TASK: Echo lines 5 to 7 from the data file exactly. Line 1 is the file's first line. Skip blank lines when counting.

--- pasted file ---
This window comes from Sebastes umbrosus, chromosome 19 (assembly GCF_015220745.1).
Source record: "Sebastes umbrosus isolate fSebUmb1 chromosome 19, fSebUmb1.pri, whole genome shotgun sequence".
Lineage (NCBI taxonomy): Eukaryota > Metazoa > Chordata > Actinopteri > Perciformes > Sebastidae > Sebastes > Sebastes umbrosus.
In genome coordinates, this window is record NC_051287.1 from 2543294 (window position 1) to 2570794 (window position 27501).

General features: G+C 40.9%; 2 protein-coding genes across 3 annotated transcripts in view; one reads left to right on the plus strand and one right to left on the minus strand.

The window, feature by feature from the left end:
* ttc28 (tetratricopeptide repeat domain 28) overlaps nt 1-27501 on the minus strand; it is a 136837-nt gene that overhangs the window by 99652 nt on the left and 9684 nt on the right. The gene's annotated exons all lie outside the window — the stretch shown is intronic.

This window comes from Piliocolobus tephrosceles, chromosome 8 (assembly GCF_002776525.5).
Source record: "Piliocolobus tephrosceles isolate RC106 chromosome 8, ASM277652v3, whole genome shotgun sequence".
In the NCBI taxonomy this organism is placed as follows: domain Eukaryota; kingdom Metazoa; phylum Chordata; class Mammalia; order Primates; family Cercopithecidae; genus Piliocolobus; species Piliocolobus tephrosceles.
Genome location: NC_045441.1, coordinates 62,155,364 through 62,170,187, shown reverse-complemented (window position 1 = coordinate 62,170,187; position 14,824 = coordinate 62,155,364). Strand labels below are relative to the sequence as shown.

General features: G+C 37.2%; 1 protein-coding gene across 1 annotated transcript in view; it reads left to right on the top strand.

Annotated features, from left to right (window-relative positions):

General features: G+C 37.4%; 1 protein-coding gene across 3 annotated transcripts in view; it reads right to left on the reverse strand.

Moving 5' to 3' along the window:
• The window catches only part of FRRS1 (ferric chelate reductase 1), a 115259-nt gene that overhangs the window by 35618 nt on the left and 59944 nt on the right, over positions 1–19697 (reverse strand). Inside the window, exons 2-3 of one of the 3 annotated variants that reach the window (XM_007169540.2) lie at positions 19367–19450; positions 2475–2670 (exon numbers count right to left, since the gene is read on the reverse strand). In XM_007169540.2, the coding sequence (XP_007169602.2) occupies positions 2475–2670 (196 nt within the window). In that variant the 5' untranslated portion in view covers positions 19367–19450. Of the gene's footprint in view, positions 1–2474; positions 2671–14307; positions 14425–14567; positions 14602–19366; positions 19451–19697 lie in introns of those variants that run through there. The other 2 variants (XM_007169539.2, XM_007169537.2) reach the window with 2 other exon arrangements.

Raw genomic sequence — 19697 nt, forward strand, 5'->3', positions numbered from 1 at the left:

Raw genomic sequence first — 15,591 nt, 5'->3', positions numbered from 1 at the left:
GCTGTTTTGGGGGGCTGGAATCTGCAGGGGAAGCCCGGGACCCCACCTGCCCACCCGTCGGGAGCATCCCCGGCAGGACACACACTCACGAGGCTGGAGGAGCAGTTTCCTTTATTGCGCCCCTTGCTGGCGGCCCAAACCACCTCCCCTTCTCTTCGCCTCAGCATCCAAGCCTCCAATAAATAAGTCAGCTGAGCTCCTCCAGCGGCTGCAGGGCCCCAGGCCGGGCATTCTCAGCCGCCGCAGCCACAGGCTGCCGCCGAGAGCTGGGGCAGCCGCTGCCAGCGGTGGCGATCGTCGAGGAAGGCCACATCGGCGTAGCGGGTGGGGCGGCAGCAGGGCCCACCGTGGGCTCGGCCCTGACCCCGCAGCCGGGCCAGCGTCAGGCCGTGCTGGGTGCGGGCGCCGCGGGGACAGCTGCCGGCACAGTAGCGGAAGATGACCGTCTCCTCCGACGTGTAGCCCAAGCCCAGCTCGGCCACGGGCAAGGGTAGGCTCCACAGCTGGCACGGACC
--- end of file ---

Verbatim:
General features: G+C 40.9%; 2 protein-coding genes across 3 annotated transcripts in view; one reads left to right on the plus strand and one right to left on the minus strand.

The window, feature by feature from the left end:
* ttc28 (tetratricopeptide repeat domain 28) overlaps nt 1-27501 on the minus strand; it is a 136837-nt gene that overhangs the window by 99652 nt on the left and 9684 nt on the right. The gene's annotated exons all lie outside the window — the stretch shown is intronic.